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CHALYZIANS:

A people who, according to the Byzantine historian, John Cinnamus (twelfth century), accepted the Mosaic law. They fought, together with the Dalmatians, against the Greeks in the reign of Manuel Comnenus in 1154. "Chalyzians," as A. Harkavy suggests, is probably the name given by Cinnamus to the Chazars, whom Duke Taksony of Hungary invited, among other tribes, to settle in his domains, in order to make good the losses in the population of the country, due to the many raids which the Hungarians undertook into surrounding countries, but which, after causing alarm to the whole of Europe, resulted in the final defeat of Duke Taksony in the year 970.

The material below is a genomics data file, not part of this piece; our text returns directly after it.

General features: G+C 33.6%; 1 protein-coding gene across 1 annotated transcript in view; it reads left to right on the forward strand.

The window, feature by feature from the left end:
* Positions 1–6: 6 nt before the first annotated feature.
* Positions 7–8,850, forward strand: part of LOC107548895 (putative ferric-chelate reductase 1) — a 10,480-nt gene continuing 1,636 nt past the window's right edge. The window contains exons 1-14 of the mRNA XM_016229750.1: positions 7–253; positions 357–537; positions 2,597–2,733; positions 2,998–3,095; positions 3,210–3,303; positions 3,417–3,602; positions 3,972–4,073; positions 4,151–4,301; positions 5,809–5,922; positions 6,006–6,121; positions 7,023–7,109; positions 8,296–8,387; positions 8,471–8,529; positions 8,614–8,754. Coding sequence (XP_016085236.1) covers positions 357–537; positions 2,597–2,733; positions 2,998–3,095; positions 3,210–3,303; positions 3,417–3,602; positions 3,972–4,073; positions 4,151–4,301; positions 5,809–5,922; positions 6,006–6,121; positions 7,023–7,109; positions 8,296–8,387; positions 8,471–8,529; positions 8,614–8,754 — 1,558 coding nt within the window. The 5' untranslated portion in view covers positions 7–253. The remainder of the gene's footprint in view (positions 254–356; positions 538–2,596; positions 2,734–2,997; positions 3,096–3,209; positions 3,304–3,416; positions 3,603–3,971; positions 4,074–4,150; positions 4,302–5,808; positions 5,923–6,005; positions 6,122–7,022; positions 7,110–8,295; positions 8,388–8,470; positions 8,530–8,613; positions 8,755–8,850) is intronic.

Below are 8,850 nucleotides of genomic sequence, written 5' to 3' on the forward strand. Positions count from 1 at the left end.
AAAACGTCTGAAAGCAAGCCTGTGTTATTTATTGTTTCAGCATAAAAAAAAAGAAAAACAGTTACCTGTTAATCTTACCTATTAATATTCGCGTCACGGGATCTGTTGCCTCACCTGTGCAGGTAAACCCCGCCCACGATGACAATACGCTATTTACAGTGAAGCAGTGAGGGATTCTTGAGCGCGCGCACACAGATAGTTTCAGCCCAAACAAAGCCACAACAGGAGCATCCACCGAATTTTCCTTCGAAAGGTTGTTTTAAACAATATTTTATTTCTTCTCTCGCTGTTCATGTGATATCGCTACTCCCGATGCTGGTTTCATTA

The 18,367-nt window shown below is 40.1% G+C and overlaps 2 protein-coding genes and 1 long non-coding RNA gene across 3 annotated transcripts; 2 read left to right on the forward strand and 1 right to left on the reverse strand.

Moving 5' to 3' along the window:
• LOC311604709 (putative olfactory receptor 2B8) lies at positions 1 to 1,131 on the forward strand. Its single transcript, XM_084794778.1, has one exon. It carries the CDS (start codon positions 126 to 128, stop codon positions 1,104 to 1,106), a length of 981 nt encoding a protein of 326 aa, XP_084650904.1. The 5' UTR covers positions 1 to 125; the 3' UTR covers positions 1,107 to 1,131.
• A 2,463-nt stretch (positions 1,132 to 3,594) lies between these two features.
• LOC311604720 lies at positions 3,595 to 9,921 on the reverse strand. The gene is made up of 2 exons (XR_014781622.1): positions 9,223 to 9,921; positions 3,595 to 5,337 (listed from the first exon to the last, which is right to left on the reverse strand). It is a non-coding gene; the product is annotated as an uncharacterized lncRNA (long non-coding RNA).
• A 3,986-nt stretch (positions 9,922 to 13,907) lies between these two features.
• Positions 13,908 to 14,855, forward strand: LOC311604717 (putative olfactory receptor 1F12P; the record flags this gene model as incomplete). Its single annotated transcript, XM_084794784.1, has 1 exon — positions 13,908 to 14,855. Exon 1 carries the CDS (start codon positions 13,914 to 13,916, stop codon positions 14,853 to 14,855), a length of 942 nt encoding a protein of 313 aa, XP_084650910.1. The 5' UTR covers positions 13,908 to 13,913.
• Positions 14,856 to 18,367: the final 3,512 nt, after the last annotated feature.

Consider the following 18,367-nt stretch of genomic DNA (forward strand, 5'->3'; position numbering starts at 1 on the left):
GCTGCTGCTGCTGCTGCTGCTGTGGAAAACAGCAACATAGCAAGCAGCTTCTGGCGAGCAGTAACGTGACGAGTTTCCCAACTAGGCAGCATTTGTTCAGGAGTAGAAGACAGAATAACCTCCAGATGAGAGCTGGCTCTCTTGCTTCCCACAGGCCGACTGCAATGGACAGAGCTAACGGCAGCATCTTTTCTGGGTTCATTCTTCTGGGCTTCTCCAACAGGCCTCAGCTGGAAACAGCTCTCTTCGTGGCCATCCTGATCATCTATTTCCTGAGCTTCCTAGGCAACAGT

The Polish historian August Bielkowski, however, suggests that the Chalyzians of Cinnamus were the Chvalissy of Nestor. When the Hungarians removed to Dacia and Pannonia, the reigning family among them was the Kabary, one of the Chazar tribes.

Bibliography:
  • Cinnamus, Epitome, etc., ed. Niebuhr, iii. 107, 247, Bonn, 1836;
  • A. Harkavy, Ha-Jehudim u-Sefat ha-Slavim, p. 132, Wilna, 1867;
  • Nestor's Aelteste Jahrbücher der Russischen Geschichte, translated by Scherer, p. 42, Leipsic, 1774.
G. H. R.
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